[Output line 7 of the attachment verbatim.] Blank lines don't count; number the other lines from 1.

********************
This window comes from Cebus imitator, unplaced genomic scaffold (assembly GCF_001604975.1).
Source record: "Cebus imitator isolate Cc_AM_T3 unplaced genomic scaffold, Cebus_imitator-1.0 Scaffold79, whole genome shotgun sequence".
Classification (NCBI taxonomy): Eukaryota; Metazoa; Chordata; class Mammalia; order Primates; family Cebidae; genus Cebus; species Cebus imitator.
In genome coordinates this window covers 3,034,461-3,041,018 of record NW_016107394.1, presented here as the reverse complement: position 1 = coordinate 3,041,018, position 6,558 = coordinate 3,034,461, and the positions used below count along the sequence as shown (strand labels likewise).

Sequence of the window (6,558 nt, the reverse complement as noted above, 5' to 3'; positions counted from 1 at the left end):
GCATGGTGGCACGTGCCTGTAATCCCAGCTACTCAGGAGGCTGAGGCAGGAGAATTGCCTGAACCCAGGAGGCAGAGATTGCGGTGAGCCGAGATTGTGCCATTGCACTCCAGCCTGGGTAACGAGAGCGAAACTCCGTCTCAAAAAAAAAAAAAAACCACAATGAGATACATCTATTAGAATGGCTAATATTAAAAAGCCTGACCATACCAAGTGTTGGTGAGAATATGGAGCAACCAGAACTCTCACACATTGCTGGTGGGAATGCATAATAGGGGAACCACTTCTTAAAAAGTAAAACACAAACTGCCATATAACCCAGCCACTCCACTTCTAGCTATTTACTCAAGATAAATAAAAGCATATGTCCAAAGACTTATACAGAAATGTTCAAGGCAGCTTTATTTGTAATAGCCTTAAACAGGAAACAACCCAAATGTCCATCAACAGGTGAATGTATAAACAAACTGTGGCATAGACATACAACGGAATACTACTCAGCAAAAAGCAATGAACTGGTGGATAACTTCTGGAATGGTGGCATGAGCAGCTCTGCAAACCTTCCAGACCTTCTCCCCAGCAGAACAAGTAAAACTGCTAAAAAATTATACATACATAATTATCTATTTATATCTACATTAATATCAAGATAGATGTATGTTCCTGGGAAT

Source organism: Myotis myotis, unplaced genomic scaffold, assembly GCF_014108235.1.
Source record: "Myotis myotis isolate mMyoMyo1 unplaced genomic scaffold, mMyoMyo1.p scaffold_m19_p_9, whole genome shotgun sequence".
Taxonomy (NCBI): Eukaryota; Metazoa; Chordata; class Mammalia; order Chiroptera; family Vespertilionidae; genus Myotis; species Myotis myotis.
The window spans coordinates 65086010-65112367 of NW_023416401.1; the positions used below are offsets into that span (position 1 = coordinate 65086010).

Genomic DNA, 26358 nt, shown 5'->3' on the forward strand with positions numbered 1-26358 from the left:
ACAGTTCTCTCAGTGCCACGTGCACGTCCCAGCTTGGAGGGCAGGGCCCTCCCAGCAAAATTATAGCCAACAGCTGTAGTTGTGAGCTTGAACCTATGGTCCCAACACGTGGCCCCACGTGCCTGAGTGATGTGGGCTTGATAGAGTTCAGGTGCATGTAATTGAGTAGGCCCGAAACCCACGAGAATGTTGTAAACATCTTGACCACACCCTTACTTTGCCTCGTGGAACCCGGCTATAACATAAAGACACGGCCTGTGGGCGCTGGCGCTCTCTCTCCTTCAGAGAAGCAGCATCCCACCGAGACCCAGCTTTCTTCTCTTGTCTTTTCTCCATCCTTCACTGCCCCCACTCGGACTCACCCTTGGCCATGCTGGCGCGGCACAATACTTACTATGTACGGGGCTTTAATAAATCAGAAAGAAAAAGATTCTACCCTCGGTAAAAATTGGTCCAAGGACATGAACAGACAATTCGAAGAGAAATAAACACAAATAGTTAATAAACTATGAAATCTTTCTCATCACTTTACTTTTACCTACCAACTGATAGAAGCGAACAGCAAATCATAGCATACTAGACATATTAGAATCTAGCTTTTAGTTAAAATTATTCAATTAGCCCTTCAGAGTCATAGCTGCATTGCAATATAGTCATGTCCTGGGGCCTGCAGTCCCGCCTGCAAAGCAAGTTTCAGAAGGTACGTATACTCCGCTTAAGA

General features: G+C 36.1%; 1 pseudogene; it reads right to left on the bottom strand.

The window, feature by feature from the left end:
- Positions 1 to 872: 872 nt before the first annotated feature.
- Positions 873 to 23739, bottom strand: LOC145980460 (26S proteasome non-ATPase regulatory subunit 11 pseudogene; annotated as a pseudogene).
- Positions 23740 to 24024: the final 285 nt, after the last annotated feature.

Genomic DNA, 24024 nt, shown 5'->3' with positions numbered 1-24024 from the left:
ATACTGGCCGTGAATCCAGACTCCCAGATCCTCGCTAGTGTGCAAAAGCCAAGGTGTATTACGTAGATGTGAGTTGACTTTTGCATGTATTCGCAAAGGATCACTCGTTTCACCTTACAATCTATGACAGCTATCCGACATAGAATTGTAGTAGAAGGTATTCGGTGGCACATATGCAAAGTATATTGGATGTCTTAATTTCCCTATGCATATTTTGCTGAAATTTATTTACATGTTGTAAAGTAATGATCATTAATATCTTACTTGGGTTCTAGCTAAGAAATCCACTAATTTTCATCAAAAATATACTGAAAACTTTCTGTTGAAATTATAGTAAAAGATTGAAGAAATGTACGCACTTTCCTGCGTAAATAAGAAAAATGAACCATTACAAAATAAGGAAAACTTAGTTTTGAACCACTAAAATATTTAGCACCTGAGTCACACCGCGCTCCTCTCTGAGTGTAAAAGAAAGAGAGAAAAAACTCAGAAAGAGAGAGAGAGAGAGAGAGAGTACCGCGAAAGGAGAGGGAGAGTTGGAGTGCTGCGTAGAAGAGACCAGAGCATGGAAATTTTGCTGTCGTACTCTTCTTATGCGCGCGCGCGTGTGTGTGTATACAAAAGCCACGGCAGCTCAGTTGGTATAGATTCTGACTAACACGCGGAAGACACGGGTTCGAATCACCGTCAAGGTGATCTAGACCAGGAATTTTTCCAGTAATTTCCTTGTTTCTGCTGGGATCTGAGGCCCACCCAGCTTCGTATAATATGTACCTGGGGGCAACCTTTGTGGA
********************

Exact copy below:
Source organism: Myotis myotis, unplaced genomic scaffold, assembly GCF_014108235.1.